AN ongoing study has revealed that 60 per cent of sex workers in the country are exposed to multiple physical and psychological abuse.
The study conducted by the Pacific Counselling and Social Services (PCSS) Fiji revealed that given the relative taboo nature of sex work in the Pacific Islands, it was not surprising that sex workers in Fiji faced barriers to accessing adequate and effective health care.
Presented by PCSS research and community development mentor, Kate Saxton, the survey involved one on one interviews with female and transgender sex workers during the organisation's outreach work in Nadi, Suva and Labasa.
The group also interviewed 12 sex workers in Lautoka for the study.
According to Ms Saxton, preliminary results suggested that 60 per cent of the sex workers interviewed have been exposed to violence while nearly 20 per cent confirmed that they had been raped.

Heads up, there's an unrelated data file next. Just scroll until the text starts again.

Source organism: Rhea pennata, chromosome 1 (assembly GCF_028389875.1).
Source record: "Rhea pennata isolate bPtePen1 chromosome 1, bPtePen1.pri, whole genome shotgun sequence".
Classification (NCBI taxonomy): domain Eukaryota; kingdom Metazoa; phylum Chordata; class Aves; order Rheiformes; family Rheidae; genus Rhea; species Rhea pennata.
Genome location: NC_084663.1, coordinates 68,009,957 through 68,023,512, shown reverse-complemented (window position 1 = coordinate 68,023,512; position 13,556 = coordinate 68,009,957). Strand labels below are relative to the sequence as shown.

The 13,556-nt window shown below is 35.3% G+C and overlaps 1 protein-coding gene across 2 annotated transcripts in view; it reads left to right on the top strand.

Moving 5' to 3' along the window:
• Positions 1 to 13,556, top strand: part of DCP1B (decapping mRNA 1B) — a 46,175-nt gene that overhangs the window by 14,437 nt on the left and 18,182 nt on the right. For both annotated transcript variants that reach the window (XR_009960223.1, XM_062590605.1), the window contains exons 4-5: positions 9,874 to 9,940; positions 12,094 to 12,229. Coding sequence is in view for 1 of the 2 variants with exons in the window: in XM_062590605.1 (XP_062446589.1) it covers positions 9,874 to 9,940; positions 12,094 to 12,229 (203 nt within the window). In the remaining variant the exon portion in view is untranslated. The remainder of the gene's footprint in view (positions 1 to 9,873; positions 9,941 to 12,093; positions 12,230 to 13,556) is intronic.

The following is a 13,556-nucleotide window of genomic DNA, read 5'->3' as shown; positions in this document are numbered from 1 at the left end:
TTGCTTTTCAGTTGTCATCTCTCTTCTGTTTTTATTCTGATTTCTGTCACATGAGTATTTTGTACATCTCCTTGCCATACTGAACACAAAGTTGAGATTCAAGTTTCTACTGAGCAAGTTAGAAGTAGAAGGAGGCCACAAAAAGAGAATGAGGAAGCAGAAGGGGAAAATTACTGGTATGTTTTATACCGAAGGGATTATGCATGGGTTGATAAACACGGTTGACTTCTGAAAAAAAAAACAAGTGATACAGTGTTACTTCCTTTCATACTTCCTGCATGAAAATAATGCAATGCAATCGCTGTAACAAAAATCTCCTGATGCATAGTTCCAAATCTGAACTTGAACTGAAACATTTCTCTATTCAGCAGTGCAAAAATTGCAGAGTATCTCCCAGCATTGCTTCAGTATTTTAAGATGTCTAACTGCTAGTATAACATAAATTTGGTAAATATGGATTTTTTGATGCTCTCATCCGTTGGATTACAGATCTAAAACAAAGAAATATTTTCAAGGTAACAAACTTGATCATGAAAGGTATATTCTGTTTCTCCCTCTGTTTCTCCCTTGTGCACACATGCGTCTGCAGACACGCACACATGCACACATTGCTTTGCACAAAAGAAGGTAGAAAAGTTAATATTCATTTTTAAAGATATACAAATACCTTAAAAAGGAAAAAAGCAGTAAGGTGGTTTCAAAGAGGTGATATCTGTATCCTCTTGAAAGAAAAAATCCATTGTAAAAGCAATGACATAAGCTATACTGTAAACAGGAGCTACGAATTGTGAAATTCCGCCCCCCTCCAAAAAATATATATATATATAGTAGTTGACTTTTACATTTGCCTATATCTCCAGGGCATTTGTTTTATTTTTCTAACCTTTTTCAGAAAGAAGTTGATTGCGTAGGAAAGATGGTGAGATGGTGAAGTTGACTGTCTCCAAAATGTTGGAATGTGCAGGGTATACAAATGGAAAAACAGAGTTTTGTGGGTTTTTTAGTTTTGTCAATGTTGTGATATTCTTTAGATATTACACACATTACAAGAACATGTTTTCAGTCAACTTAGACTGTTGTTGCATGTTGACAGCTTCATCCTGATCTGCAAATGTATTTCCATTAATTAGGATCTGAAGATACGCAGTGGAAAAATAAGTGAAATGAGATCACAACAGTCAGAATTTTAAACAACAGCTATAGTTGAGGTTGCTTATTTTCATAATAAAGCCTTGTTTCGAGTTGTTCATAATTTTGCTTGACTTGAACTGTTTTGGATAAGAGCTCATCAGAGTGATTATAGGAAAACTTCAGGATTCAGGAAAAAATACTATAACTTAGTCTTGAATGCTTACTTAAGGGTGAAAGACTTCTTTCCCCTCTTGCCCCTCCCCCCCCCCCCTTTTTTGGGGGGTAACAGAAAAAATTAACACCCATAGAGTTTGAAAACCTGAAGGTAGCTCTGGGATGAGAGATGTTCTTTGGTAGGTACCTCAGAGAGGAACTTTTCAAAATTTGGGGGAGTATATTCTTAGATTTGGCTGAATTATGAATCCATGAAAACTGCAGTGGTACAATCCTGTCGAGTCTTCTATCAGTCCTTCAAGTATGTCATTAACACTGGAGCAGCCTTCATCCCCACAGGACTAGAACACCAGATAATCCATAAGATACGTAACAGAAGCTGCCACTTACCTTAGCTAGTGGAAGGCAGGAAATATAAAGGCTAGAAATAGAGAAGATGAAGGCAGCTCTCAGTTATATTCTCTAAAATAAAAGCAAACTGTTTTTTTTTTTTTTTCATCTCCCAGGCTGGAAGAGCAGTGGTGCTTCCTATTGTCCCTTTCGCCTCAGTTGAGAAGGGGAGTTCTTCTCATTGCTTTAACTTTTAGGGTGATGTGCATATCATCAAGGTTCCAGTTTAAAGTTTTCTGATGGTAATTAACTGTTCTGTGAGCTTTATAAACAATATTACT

The study also showed that those who had been engaged in sex work for over five years displayed good knowledge of sexually transmitted infections and were more likely to report being in good physical health.
"Those who had been working in the industry for less than two years reported issues with anxiety, depression, anger management and substance abuse.
"In addition, they were less likely to use condoms, had limited knowledge of where to go for HIV testing and were less likely to access treatment for symptoms of STIs or physical violence." The survey results will be available later this year.